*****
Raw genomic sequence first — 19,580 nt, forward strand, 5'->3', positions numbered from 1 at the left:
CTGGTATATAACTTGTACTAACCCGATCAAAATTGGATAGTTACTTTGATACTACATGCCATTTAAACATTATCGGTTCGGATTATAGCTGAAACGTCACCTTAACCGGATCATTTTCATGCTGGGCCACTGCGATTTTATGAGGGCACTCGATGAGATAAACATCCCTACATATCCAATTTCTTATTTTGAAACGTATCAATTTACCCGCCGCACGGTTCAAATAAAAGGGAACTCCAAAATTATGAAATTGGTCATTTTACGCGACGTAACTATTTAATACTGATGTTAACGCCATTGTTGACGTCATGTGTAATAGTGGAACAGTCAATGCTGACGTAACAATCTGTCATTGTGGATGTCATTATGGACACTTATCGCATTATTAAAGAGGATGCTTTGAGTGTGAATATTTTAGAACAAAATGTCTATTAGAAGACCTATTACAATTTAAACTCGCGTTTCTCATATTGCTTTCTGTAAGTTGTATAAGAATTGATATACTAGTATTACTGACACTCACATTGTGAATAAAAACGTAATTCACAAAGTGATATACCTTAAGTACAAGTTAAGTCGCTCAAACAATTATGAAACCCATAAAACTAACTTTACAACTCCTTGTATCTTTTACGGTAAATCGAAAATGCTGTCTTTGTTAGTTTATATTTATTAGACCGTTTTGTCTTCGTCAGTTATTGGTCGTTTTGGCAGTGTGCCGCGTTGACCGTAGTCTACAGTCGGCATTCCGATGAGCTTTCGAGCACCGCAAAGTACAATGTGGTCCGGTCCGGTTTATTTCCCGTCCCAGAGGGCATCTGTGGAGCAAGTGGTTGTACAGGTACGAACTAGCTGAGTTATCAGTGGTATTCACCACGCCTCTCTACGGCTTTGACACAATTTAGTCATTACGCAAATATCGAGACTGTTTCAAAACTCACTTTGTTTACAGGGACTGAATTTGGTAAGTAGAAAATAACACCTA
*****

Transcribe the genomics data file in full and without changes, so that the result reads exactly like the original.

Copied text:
Raw genomic sequence first — 19,580 nt, forward strand, 5'->3', positions numbered from 1 at the left:
CTGGTATATAACTTGTACTAACCCGATCAAAATTGGATAGTTACTTTGATACTACATGCCATTTAAACATTATCGGTTCGGATTATAGCTGAAACGTCACCTTAACCGGATCATTTTCATGCTGGGCCACTGCGATTTTATGAGGGCACTCGATGAGATAAACATCCCTACATATCCAATTTCTTATTTTGAAACGTATCAATTTACCCGCCGCACGGTTCAAATAAAAGGGAACTCCAAAATTATGAAATTGGTCATTTTACGCGACGTAACTATTTAATACTGATGTTAACGCCATTGTTGACGTCATGTGTAATAGTGGAACAGTCAATGCTGACGTAACAATCTGTCATTGTGGATGTCATTATGGACACTTATCGCATTATTAAAGAGGATGCTTTGAGTGTGAATATTTTAGAACAAAATGTCTATTAGAAGACCTATTACAATTTAAACTCGCGTTTCTCATATTGCTTTCTGTAAGTTGTATAAGAATTGATATACTAGTATTACTGACACTCACATTGTGAATAAAAACGTAATTCACAAAGTGATATACCTTAAGTACAAGTTAAGTCGCTCAAACAATTATGAAACCCATAAAACTAACTTTACAACTCCTTGTATCTTTTACGGTAAATCGAAAATGCTGTCTTTGTTAGTTTATATTTATTAGACCGTTTTGTCTTCGTCAGTTATTGGTCGTTTTGGCAGTGTGCCGCGTTGACCGTAGTCTACAGTCGGCATTCCGATGAGCTTTCGAGCACCGCAAAGTACAATGTGGTCCGGTCCGGTTTATTTCCCGTCCCAGAGGGCATCTGTGGAGCAAGTGGTTGTACAGGTACGAACTAGCTGAGTTATCAGTGGTATTCACCACGCCTCTCTACGGCTTTGACACAATTTAGTCATTACGCAAATATCGAGACTGTTTCAAAACTCACTTTGTTTACAGGGACTGAATTTGGTAAGTAGAAAATAACACCTA